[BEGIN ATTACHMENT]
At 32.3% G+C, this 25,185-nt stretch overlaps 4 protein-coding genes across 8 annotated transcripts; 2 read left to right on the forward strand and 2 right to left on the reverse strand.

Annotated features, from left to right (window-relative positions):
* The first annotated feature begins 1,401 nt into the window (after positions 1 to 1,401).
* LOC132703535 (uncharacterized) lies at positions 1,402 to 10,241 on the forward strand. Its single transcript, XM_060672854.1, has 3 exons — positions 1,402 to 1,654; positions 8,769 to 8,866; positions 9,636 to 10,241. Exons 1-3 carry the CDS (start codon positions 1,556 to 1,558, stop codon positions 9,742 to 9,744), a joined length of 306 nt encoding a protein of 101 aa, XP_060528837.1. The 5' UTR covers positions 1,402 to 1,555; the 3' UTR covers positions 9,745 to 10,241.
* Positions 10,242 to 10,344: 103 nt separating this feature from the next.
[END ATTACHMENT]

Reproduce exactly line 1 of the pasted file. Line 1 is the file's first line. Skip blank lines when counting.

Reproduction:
At 32.3% G+C, this 25,185-nt stretch overlaps 4 protein-coding genes across 8 annotated transcripts; 2 read left to right on the forward strand and 2 right to left on the reverse strand.